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I'm currently writing a summary of a paper, and to make things easier for me, I decided to just use the windows snipping tool, to copy the equations from the paper, and insert them in my latex summary using includegraphics. Unfortunally these equations turn up ugly when compiled, though the font is the same. They look blurry. I tried shifting from .png to .eps and even .pdf, but nothing works.

Does anyone know what I can do?

Thanks!

I don't have the latex code for the equations, only the paper as pdf

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    why you not copy the code from your paper? it is simpler than insert images of equations ... and require less effort! welcome to the site! – Zarko Jun 17 '17 at 22:13
  • Welcome to TeX.SX! You can have a look at our starter guide to familiarize yourself further with our format. – Reinstate Monica - M. Schröder Jun 17 '17 at 22:26
  • If you show us the equations, maybe someone would help you typesetting them in LaTeX... Also, it is sometimes possible to find the LaTeX source for articles, it certainly is on arXiv. – marsupilam Jun 17 '17 at 22:26
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    @marsupilam: I doubt that a photograph of the screen content by smartphone or digital camera would be better than using the screen shot utility provided by the OS or graphics programmes. – user31729 Jun 17 '17 at 22:30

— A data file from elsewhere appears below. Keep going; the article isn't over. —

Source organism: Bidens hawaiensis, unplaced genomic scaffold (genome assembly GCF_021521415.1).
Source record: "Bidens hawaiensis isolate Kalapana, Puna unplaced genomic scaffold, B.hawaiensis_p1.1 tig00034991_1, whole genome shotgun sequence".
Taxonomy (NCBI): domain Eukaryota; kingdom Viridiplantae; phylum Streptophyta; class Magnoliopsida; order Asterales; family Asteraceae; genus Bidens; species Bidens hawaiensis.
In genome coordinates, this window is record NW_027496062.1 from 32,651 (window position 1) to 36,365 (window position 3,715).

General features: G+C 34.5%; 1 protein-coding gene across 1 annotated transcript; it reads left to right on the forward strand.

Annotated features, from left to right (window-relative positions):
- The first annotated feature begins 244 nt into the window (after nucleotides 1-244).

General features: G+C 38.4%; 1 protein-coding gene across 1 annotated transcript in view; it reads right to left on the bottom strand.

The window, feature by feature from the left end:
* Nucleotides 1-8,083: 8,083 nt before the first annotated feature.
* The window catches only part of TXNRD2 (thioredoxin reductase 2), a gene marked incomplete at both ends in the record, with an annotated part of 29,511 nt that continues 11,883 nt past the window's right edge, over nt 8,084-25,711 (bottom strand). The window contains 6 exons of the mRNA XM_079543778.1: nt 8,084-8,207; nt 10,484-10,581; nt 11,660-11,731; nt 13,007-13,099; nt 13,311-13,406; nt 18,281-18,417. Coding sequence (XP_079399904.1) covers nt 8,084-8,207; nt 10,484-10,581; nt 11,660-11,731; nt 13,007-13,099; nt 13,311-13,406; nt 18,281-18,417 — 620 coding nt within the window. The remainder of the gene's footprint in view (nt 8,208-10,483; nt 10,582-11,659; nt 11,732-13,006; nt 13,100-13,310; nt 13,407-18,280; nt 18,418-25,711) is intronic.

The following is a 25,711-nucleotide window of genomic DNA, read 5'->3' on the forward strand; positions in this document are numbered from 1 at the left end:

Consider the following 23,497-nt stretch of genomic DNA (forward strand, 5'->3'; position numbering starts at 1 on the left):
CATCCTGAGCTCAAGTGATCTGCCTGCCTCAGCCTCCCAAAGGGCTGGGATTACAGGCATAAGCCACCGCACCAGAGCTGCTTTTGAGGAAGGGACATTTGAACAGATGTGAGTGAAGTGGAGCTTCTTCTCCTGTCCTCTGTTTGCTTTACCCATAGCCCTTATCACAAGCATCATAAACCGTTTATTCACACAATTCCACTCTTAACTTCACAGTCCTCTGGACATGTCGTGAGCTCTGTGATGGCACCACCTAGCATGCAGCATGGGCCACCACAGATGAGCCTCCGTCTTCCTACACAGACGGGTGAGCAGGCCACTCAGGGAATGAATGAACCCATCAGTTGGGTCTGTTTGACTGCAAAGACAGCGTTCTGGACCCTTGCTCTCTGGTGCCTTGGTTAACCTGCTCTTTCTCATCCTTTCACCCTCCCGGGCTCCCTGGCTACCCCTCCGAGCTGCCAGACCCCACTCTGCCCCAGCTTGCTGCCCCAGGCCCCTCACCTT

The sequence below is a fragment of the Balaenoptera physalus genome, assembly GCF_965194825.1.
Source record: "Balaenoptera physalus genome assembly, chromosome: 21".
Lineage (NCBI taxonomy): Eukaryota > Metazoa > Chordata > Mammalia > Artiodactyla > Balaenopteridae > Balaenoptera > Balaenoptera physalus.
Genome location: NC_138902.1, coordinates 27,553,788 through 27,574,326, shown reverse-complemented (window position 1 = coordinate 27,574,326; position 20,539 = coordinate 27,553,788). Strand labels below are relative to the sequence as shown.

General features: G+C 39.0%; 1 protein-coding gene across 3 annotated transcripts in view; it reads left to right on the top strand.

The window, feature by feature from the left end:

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    retyping of equation has some benefits (as follows from your edited question), not just (as you see temporary) unnecessary work: you will able to use this equation latter, you will become mote familiar with them and you maybe after then see some their new aspect, you will improve your LaTeX skills ... their retyping can be very educative. short way is nor always the best (really short) way :) – Zarko Jun 17 '17 at 22:47
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If you use windows snipping tool, you'll end up with the resolution of your screen, and you lose a lot in terms of quality. You could use the snipping tool or a print screen when really zoomed in to get a higher resolution, but the resulting bitmap will still have a lower quality than what you started with, since that was most likely a PDF containing a vector image.

To maintain the high vector resolution, you can crop the PDF itself with a program capable of editing PDF files. I know that Inkscape (free) and probably Adobe Illustrator (not free) can do this, but there may be other alternatives. All in all, depending on how complex the equations are, it may be simpler and even better-looking to just retype the equations, as the comments already mention.

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